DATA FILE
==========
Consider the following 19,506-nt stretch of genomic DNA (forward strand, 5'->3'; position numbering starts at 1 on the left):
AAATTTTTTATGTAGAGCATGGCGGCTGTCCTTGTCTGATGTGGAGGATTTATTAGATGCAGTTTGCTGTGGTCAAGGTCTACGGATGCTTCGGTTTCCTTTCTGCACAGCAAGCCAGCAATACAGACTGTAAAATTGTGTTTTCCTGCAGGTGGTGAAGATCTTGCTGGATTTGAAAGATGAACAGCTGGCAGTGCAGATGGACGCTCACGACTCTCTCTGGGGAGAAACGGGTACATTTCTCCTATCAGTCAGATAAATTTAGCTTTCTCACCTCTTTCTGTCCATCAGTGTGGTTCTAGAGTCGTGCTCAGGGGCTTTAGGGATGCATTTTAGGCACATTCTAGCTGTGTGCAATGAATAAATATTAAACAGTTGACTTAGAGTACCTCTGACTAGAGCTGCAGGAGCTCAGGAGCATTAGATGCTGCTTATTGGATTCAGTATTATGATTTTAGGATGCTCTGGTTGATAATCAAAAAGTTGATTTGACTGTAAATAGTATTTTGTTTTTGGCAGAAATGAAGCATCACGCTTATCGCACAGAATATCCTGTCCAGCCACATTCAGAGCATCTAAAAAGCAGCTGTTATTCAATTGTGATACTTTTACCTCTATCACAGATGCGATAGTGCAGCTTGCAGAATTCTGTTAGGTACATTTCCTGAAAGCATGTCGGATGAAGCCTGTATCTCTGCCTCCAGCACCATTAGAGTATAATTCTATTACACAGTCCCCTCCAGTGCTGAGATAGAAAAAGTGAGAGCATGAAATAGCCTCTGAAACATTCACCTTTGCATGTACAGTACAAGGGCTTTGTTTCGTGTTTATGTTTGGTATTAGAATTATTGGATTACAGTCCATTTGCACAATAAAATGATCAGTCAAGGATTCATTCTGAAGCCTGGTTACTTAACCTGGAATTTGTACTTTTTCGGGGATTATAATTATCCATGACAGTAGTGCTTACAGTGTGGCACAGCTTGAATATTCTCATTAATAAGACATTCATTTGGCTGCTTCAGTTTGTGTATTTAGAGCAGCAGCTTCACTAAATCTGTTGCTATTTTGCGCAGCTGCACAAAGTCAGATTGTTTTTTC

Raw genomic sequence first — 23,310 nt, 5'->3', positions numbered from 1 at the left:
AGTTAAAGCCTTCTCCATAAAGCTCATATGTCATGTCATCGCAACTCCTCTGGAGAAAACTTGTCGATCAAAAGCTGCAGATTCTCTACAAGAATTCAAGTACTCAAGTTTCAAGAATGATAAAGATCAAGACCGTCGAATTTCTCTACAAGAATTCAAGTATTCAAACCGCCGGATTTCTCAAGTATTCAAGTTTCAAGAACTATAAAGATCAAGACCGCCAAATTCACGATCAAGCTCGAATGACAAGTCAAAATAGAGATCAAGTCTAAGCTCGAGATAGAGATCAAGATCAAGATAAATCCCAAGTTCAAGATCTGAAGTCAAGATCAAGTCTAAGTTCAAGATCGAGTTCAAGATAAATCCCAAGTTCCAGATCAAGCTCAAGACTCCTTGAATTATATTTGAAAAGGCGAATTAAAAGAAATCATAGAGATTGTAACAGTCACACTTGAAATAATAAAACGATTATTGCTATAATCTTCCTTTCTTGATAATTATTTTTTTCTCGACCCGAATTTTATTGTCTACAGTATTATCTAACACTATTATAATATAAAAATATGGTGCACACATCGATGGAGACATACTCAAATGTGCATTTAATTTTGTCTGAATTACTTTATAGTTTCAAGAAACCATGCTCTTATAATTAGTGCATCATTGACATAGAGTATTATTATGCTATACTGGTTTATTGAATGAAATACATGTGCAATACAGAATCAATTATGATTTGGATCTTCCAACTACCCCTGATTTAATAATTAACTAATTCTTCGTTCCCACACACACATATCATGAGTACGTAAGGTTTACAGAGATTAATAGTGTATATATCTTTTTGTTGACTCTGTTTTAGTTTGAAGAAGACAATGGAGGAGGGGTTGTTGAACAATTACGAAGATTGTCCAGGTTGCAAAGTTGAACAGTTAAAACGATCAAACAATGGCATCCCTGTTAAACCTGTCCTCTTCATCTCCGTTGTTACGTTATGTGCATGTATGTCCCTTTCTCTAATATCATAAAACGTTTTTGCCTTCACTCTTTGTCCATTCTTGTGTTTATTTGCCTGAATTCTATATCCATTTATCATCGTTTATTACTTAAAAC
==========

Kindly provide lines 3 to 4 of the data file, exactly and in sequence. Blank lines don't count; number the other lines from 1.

Raw genomic sequence first — 23,310 nt, 5'->3', positions numbered from 1 at the left:
AGTTAAAGCCTTCTCCATAAAGCTCATATGTCATGTCATCGCAACTCCTCTGGAGAAAACTTGTCGATCAAAAGCTGCAGATTCTCTACAAGAATTCAAGTACTCAAGTTTCAAGAATGATAAAGATCAAGACCGTCGAATTTCTCTACAAGAATTCAAGTATTCAAACCGCCGGATTTCTCAAGTATTCAAGTTTCAAGAACTATAAAGATCAAGACCGCCAAATTCACGATCAAGCTCGAATGACAAGTCAAAATAGAGATCAAGTCTAAGCTCGAGATAGAGATCAAGATCAAGATAAATCCCAAGTTCAAGATCTGAAGTCAAGATCAAGTCTAAGTTCAAGATCGAGTTCAAGATAAATCCCAAGTTCCAGATCAAGCTCAAGACTCCTTGAATTATATTTGAAAAGGCGAATTAAAAGAAATCATAGAGATTGTAACAGTCACACTTGAAATAATAAAACGATTATTGCTATAATCTTCCTTTCTTGATAATTATTTTTTTCTCGACCCGAATTTTATTGTCTACAGTATTATCTAACACTATTATAATATAAAAATATGGTGCACACATCGATGGAGACATACTCAAATGTGCATTTAATTTTGTCTGAATTACTTTATAGTTTCAAGAAACCATGCTCTTATAATTAGTGCATCATTGACATAGAGTATTATTATGCTATACTGGTTTATTGAATGAAATACATGTGCAATACAGAATCAATTATGATTTGGATCTTCCAACTACCCCTGATTTAATAATTAACTAATTCTTCGTTCCCACACACACATATCATGAGTACGTAAGGTTTACAGAGATTAATAGTGTATATATCTTTTTGTTGACTCTGTTTTAGTTTGAAGAAGACAATGGAGGAGGGGTTGTTGAACAATTACGAAGATTGTCCAGGTTGCAAAGTTGAACAGTTAAAACGATCAAACAATGGCATCCCTGTTAAACCTGTCCTCTTCATCTCCGTTGTTACGTTATGTGCATGTATGTCCCTTTCTCTAATATCATAAAACGTTTTTGCCTTCACTCTTTGTCCATTCTTGTGTTTATTTGCCTGAATTCTATATCCATTTATCATCGTTTATTACTTAAAAC